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Vector components from magnitude & direction

Sal finds the components of a couple of vectors given in magnitude and direction form.

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Video transcript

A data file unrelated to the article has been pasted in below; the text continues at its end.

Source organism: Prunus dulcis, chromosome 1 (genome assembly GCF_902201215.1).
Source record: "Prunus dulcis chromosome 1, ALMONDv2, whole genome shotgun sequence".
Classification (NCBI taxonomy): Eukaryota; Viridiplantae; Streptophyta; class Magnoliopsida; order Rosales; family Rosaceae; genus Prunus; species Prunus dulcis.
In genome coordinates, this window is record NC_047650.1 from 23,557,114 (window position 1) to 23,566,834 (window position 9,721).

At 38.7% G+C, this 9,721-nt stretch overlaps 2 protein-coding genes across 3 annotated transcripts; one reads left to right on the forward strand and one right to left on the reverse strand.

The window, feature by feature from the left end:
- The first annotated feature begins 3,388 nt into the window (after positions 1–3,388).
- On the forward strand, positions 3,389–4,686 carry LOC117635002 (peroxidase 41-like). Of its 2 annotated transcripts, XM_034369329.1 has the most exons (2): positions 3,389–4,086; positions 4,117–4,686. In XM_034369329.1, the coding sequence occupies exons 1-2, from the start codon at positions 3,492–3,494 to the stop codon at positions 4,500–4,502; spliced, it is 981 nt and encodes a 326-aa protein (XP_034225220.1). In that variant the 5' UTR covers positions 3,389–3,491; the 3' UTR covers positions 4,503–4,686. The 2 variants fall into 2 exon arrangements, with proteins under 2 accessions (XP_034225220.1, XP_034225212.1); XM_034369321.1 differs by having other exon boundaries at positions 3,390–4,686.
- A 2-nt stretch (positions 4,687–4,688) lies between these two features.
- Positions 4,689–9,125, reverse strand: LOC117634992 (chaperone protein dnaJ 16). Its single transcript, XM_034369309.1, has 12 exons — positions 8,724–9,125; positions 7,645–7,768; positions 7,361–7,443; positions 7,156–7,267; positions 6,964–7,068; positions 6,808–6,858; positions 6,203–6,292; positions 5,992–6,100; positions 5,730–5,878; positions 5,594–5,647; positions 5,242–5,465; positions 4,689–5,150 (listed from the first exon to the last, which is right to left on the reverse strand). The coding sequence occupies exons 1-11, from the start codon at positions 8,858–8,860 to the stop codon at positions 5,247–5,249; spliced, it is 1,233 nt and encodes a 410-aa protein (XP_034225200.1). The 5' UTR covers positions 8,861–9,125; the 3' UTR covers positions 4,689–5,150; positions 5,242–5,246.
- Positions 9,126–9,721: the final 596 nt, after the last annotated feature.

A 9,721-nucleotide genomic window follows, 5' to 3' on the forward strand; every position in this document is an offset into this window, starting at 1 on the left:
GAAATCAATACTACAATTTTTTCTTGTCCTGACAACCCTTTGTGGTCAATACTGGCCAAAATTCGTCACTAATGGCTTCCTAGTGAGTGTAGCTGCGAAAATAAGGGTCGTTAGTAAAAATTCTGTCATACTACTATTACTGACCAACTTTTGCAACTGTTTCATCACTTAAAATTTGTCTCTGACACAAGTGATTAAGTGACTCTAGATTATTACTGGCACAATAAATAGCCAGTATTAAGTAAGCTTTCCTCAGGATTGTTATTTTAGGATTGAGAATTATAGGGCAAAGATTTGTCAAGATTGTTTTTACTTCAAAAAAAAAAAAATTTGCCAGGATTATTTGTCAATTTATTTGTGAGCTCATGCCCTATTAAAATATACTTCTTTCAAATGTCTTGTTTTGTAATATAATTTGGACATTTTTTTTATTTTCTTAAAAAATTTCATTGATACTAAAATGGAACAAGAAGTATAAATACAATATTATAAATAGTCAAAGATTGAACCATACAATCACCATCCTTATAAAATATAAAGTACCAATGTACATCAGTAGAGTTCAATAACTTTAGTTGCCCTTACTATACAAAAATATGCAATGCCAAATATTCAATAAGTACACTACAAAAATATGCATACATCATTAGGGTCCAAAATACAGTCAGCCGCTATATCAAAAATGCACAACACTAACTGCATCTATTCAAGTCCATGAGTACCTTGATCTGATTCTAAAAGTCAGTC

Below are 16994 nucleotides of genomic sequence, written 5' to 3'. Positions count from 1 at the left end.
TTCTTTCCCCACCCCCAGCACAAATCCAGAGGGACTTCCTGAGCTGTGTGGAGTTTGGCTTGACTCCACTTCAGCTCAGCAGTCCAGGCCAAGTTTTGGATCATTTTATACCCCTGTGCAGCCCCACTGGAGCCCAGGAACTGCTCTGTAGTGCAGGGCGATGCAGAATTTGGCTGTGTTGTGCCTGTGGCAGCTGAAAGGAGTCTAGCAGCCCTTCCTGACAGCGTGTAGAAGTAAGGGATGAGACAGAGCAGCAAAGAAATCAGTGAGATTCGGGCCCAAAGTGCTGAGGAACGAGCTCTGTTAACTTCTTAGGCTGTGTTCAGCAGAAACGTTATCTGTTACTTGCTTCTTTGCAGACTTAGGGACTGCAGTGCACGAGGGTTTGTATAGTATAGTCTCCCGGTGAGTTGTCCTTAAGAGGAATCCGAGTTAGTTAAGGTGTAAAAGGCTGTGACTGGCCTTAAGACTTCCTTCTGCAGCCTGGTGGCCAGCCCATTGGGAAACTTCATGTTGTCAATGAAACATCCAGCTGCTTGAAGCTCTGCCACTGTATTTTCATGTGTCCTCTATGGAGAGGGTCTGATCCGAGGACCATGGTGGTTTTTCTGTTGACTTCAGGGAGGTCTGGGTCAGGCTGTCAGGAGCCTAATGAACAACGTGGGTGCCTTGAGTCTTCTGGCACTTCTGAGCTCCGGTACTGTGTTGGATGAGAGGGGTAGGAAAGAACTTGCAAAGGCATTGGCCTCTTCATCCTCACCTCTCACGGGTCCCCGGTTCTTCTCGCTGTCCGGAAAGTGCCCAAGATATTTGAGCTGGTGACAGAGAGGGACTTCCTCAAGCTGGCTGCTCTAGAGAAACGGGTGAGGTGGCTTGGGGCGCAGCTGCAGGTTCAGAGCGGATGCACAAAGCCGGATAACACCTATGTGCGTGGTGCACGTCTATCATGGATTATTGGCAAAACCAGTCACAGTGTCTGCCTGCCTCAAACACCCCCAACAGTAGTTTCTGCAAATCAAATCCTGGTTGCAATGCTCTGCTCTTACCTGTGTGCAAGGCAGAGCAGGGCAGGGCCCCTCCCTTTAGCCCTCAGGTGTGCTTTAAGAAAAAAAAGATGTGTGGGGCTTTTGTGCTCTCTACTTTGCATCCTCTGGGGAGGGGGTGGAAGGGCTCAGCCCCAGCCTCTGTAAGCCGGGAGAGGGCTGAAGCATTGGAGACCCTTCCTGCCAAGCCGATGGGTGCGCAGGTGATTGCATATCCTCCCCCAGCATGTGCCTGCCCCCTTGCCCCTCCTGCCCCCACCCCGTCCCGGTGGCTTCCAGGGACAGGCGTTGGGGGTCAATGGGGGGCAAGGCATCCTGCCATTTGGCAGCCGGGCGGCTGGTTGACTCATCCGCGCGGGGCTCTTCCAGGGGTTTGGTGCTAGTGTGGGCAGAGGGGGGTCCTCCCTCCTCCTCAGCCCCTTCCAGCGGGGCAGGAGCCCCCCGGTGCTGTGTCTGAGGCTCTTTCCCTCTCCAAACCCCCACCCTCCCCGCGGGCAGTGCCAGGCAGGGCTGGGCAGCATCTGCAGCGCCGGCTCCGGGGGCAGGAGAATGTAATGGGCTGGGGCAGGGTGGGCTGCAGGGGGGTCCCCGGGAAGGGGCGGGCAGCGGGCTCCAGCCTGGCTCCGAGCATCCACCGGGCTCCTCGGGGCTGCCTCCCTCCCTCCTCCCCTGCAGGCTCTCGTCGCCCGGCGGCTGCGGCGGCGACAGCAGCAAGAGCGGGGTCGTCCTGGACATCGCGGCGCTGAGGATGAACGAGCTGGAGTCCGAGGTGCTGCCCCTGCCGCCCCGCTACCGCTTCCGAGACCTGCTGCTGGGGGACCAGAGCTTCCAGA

- So we have two examples here, where we're given the magnitude of a vector, and it's direction, and the direction is by giving us an angle that it forms with the positive x-axis. What we need to do is go from having this magnitude and this angle, this direction, to figuring out what the x and y components of this vector actually are. So, like always, pause this video and see if you can work through this on your own. Alright, now let's work through this together, and it's really just gonna involve a little bit of trigonometry. So, we wanna break this vector down into it's horizontal and it's vertical components, or it's x and y components. So I could draw it's, I could draw it's horizontal component just like this. So it's gonna look something like-- no, let me draw it, I can do a better job than that. So, it's gonna look something like that. That's it's horizontal component, or it's x component. And then it's vertical component is going to look something like this. It's going to look like that. That's it's vertical component, and notice, if you add the horizontal component and the vertical component, you are going to get your original vector. Now, I've just constructed a right triangle, and in this type of a right triangle, I could just use, actually, some of my most basic trig definitions, or the simplest form, which is the Soh-Cah-Toa definition of the trig functions. I might wanna break into the unit circle definition later on, but if I wanna figure out the magnitude of this base, right over here, we see that that is adjacent to this 50 degree angle. It's not the hypotenuse, it's the other side that forms the angle. And so what trig function deals with adjacent and hypotenuse? Well, we could just put a little reminder here, Soh-Cah-Toah. Well, cosine deals with adjacent over hypotenuse. So we could say that if I call, if I call this x the length of our x component, we could say that the cosine, the cosine of 50 degrees of our angle is going to be equal to the length of the adjacent side, x, over the length of our hypotenuse, which is the magnitude of the vector, over four. And so, if I wanna solve for x, I just multiply both sides by four. So I could get four times cosine of 50 degrees, four times cosine of 50 degrees, is equal to x. Now what about the y component? The y component, what is that going to be? Well, what, that side, the length of that side, is opposite to the angle, the 50 degree angle. So what trig function deals with opposite and hypotenuse? Well, that is sine. So we know that the sine of 50 degrees is going to be equal to y over the length of the hypotenuse. Y over four, and so we can multiply both sides by four and we get, we get four times sine of 50 degrees, sin of 50 degrees, is equal to y. And so if I don't have a calculator, I could just write that this, this vector, I could write as, if I write it in the component form, it's x component if four cosine of 50 degrees. And it's y component is four sine of 50 degrees. And you might notice something interesting here. I have cosine of the angle, the angle we formed with the positive x axis, I have that for the x coordinate. I have sine on the y coordinate, and then I just multiply it by the magnitude of the vector. Can I always do that? Well, it turns out you can, and this comes out of the unit circle definition of the trig functions. The unit circle definition of trig functions, cosine, if you have a unit circle, so unit circle looks like this. A unit circle has a radius of one. Cosine is the x coordinate of where you intersected the unit circle, and sine is the y coordinate. Or if you had a vector of magnitude one, it would be cosine of that angle, would be the x component, for the, if we had a unit vector there in that direction. And then sine would be the y component. Well, we don't have a unit vector, our vector has a magnitude of four, it's four times bigger than a unit vector, so each of the components are going to be four times bigger. So that's why we multiply the x, the cosine of fifty by four to get the x component, and we take the sine of 50, and we multiply it by four to get the y component. And that's gonna come in handy when we think about this one over here. But we can get our calculator out, and approximate what these are going to be. So let me get it out. Where's my calculator? Alright, there we go. So, 50, I'm in degree mode, gotta make sure, so 50 degrees. I'm gonna take the cosine, and I'm gonna multiply it times four. So times 4, is equal to two, approximately 2.57. So this is approximately equal to 2.57, is our x component, and then our y component. Our y component, if I take 50 degrees, and if I take the sine of it, and then multiply it by four, I get approximately 3.06. 3.06, and we see that over here, this x component looks like it's a little more than two and a half, and this y component looks like it's slightly more than three. So it all worked out, even though this is kind of a sloppy, hand drawn graph. Alright, now let's tackle this one. This is interesting cause this, the terminal point, when we draw it in the standard form, is in the second quadrant. So what would be the x and y components here, and you can immediately tell, because we're in the second quadrant, our x component is gonna be negative, and our y component is going to be, is going to be positive. Well, we could just resort exactly to what we did just there. We could say this vector is going to be the magnitude, it's x component is going to be it's magnitude times the cosine of the angle that forms at the positive x axis. Cosine of 135 degrees. And it's y component is going to be the magnitude times the sine of the angle that forms with the positive x axis, and we'd be done. And we can evaluate each of these things, so we could get, let me get my calculator out again. So if we take 135 degrees, and if I take the cosine of that, and then multiply it by ten, times ten, I get approximately negative 7.07. So that's approximately negative 7.07, and then if I take the sine, we're going to see something very similar. So 135 degrees, and I take the sine of it, I get positive .707, and so let me multiply that times the magnitude, times ten, is equal to 7.07. So 7.07, and we see that over here. This is roughly, looks like it's a little more than seven, looks like it's a little bit more than seven in that direction. And we'd be done, and you might say well-- once again, how did this work? Well, if I had a unit circle right over here. And if I had a unit vector, so it's terminal point would sit on the unit circle, that went in the exact same direction, it still formed 135 degrees, this point right over here, it would have the coordinates cosine of 135 degrees, sine of 135 degrees, let me make it a little bit more visible, this point right over here. Cosine 135, sine of 135 would be it's coordinates. Or for this unit vector right over here, that going in that direction, it's x component would be cosine of 135, and it's y component would be sine of 135. Well the vector that we care about has ten times the magnitude of a unit vector in that direction. So it's x component is going to have ten times the magnitude, and so is it's y component. And you could even resort to your Soh-Cah-Toa definitions to figure this out. We could construct a right triangle if we like, we could say here is, we could say here is my x component, that is my x component, it's gonna be something like that, and then there-- and then my y component is going to look something like, I'm drawing it a little bit imprecise, but I could draw that, let me draw that a little bit better. My y component is gonna look something like that, right triangle, and so if I want this magnitude, the magnitude of this bottom side, I would say well, look, I know if this is 135 degrees, this angle right over here is supplementary to that, so 45 degree angle, and so what trig function deals with adjacent and hypotenuse, Well cosine. So I could say cosine of 45 degrees is equal to the length of this, so let me just call the length of that, oh I don't know, let me just call it x, so the length of it, x, over the hypotenuse, over ten. Multiply both sides by ten, you get ten times cosine of 45 degrees is equal to x. And cosine of 45 degrees is square root of two over two, so this is going to be five square roots of two is equal to x, and you might say, wait, wait, I thought this was supposed to be negative. Well, the way we just solved it right now, with our right triangle, we just figured out our magnitude of this side. And then we would just have to reason, ok, we're not going five square roots of two to the right, we're going five square roots of two to the left. So, the magnitude in the x direction, or not the magnitude, our x component, I should say, is going to be negative five square roots of two. And you could do the exact same reasoning to say, well ten cosine of f-- it's ten sine of 45 degrees is going to give us the magnitude of the y component, and that's actually going to be our y component. So, same exact thing, this is going to be ten sine of 45 degrees, which is five square roots of two, and if we took our calculator out, they would evaluate to approximately these things right over there.